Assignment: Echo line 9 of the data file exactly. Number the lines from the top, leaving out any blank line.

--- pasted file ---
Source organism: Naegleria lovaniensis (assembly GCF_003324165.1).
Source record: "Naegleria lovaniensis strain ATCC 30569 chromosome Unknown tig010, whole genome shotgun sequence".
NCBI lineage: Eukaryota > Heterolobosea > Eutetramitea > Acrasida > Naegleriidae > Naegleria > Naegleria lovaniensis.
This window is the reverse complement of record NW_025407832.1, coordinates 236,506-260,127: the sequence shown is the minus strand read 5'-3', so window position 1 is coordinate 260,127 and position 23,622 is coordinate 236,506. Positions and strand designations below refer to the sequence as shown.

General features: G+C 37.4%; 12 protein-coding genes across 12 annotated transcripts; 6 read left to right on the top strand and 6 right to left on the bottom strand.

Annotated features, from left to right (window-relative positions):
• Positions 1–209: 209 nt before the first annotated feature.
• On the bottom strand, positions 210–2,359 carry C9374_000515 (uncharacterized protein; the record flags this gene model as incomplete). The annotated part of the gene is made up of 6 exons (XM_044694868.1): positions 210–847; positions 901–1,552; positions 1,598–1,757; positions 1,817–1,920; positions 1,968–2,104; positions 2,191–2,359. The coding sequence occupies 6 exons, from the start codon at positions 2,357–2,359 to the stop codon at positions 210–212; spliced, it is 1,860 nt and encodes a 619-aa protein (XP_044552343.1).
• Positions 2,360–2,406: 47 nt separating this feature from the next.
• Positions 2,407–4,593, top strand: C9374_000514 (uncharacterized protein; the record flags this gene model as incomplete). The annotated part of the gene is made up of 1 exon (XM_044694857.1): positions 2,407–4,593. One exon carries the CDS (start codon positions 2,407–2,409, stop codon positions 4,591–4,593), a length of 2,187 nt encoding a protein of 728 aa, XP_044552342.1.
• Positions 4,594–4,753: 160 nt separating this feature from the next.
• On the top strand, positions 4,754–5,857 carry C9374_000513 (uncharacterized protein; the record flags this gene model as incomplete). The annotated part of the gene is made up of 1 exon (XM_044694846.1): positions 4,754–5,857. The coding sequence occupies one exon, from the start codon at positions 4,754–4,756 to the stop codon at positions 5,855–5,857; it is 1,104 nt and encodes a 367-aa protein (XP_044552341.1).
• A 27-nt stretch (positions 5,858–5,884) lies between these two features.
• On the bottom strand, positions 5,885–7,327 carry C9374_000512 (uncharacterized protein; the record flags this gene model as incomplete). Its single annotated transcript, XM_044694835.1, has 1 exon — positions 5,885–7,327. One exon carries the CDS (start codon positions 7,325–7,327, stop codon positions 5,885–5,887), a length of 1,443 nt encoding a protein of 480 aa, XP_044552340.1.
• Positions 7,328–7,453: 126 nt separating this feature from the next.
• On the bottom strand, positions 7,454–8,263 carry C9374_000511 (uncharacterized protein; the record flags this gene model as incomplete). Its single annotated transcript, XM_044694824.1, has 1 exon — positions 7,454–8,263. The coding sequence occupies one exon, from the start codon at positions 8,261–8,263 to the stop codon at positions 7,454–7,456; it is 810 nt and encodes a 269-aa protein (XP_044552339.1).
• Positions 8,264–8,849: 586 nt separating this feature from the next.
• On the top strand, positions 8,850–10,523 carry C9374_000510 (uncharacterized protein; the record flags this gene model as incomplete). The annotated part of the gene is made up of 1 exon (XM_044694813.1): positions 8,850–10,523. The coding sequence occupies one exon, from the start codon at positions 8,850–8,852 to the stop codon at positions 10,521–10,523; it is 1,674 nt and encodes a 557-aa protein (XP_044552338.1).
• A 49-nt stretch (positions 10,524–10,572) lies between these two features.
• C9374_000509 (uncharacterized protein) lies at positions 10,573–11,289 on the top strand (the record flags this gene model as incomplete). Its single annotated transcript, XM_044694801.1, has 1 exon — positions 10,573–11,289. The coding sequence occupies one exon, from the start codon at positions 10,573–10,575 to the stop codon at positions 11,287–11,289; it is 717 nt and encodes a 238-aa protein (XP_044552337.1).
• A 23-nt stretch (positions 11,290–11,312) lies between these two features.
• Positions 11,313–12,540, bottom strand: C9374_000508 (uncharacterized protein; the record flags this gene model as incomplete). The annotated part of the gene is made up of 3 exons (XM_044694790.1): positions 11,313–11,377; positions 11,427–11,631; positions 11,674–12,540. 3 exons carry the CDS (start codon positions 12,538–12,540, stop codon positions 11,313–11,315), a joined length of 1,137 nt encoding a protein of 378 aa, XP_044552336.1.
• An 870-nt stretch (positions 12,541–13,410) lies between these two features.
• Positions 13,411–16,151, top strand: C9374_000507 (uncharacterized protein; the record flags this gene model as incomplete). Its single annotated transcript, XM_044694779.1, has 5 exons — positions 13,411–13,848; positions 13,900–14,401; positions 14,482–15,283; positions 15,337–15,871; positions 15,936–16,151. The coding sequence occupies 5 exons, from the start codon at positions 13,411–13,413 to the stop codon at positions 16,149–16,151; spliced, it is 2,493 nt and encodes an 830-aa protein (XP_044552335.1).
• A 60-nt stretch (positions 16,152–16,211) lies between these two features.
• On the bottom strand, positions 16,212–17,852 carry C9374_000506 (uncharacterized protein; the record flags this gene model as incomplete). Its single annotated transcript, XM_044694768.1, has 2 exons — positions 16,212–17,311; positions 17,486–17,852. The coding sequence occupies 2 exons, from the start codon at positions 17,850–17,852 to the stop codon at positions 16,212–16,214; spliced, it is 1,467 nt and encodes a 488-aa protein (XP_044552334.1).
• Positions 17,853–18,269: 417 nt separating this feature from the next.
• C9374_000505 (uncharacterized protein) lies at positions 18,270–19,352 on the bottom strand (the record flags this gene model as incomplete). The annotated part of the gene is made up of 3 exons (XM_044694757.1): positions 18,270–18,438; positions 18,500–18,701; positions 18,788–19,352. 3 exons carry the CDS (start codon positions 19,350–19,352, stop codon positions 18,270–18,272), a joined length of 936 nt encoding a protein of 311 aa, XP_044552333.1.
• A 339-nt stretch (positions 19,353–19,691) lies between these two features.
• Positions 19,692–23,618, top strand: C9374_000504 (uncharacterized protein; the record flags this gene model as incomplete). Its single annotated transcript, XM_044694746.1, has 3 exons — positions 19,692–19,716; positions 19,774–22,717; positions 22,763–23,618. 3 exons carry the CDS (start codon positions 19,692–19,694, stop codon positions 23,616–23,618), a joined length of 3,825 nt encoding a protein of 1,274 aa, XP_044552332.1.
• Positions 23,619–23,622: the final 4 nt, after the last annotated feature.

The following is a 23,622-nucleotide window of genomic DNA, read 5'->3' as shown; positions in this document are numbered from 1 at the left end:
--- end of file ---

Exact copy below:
• Positions 2,360–2,406: 47 nt separating this feature from the next.